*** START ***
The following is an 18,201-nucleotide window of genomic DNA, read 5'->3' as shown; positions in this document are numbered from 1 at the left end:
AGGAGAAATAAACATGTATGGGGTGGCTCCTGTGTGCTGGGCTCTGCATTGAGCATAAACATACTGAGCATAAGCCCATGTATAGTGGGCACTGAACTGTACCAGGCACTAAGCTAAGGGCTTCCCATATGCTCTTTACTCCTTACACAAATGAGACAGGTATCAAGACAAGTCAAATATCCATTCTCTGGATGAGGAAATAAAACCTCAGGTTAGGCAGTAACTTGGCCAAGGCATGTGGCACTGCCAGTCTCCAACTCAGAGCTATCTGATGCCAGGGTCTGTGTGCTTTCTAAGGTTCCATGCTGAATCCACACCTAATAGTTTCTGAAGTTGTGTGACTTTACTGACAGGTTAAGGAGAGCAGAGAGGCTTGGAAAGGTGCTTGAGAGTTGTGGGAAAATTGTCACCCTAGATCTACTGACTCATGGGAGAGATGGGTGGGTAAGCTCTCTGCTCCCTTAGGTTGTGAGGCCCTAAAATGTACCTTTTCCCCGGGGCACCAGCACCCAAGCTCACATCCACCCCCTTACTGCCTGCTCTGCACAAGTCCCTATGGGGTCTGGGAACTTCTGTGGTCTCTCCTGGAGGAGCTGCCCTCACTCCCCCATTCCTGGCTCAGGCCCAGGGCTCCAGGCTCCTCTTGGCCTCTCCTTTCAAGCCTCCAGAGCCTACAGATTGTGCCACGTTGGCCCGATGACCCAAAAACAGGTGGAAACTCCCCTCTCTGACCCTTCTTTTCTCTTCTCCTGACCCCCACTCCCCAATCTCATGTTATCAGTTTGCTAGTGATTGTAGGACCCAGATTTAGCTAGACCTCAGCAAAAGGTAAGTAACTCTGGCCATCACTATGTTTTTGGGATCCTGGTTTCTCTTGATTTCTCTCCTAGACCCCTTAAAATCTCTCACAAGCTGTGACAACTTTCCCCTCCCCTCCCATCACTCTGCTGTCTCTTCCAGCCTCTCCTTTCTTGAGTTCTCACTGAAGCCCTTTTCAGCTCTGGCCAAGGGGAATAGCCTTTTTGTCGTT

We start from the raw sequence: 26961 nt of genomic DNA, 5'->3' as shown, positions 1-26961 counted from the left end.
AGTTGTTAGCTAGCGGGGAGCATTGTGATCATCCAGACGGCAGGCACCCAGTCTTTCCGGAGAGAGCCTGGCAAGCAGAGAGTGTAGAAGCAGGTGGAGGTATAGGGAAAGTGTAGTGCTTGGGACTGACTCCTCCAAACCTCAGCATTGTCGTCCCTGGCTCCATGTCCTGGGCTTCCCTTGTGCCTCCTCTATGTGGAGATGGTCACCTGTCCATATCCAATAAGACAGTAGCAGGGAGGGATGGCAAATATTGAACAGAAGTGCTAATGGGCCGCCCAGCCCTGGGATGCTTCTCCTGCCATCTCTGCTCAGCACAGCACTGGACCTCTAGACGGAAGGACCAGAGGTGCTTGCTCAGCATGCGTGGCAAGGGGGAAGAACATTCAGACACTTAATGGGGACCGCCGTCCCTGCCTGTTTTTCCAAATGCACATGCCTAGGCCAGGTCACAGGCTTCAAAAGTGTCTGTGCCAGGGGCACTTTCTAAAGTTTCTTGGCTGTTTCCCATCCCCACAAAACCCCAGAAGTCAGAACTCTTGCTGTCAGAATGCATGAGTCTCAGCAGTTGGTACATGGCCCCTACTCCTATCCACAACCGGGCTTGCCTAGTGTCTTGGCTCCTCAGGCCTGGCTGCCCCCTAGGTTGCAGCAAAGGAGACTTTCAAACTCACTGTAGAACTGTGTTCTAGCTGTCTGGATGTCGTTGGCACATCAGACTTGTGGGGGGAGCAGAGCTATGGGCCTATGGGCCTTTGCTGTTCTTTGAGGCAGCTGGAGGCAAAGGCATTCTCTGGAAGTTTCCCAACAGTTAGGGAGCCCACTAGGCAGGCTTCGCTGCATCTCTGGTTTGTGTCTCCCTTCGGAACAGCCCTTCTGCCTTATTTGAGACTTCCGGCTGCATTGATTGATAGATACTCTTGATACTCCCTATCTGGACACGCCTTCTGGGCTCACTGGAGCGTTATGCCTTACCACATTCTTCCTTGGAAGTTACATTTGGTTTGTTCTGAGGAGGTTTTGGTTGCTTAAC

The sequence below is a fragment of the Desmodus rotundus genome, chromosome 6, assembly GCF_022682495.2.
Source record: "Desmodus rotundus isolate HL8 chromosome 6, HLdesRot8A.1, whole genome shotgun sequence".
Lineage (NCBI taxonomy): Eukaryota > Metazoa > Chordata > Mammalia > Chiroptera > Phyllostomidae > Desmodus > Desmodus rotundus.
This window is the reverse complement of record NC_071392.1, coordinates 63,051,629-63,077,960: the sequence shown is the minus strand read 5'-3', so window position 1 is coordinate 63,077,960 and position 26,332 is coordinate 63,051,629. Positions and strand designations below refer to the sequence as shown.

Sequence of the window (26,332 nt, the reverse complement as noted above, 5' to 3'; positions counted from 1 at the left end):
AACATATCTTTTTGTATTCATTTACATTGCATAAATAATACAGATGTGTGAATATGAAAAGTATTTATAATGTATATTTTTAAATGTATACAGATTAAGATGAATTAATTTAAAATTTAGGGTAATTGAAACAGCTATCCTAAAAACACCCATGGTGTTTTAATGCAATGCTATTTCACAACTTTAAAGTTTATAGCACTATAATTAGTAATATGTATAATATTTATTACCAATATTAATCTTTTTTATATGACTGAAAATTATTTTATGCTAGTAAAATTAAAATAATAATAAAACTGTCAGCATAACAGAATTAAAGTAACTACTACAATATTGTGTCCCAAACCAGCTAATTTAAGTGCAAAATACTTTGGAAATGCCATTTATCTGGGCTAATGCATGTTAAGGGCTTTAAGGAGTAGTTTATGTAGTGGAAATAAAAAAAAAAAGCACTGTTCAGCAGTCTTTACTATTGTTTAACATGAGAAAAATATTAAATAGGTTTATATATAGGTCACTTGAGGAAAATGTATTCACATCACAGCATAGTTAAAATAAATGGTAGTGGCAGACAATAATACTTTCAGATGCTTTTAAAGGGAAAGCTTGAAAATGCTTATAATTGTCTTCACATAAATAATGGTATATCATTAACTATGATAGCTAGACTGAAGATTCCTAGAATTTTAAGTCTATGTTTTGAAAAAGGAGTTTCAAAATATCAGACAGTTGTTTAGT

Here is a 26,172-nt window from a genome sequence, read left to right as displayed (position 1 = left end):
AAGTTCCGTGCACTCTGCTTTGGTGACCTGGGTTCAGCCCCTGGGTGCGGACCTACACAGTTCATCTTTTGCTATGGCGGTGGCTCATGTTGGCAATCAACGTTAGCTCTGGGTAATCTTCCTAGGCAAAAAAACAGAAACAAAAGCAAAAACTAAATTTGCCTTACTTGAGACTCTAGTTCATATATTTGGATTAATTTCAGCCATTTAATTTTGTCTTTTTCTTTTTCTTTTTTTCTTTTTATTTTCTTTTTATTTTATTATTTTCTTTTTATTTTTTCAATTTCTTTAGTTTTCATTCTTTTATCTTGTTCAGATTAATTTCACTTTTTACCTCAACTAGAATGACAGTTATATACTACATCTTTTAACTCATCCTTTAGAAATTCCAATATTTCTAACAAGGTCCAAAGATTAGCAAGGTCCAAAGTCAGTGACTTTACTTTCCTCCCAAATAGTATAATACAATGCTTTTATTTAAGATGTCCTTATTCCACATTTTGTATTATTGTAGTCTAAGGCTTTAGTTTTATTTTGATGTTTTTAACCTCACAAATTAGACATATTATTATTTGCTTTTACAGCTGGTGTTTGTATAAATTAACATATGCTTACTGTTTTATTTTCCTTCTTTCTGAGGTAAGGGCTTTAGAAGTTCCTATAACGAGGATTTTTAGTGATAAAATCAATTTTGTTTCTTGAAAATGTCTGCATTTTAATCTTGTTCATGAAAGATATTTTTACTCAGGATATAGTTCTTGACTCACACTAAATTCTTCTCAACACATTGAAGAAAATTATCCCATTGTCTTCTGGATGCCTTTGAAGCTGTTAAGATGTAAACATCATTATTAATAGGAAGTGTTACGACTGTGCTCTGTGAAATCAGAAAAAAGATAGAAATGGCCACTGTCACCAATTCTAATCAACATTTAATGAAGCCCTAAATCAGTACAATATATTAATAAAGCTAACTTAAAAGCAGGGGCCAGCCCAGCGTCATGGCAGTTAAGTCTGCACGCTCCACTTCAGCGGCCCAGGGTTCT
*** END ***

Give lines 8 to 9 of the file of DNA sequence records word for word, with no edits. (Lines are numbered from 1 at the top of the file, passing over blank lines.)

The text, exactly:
This window is the reverse complement of record NC_071392.1, coordinates 63,051,629-63,077,960: the sequence shown is the minus strand read 5'-3', so window position 1 is coordinate 63,077,960 and position 26,332 is coordinate 63,051,629. Positions and strand designations below refer to the sequence as shown.

Sequence of the window (26,332 nt, the reverse complement as noted above, 5' to 3'; positions counted from 1 at the left end):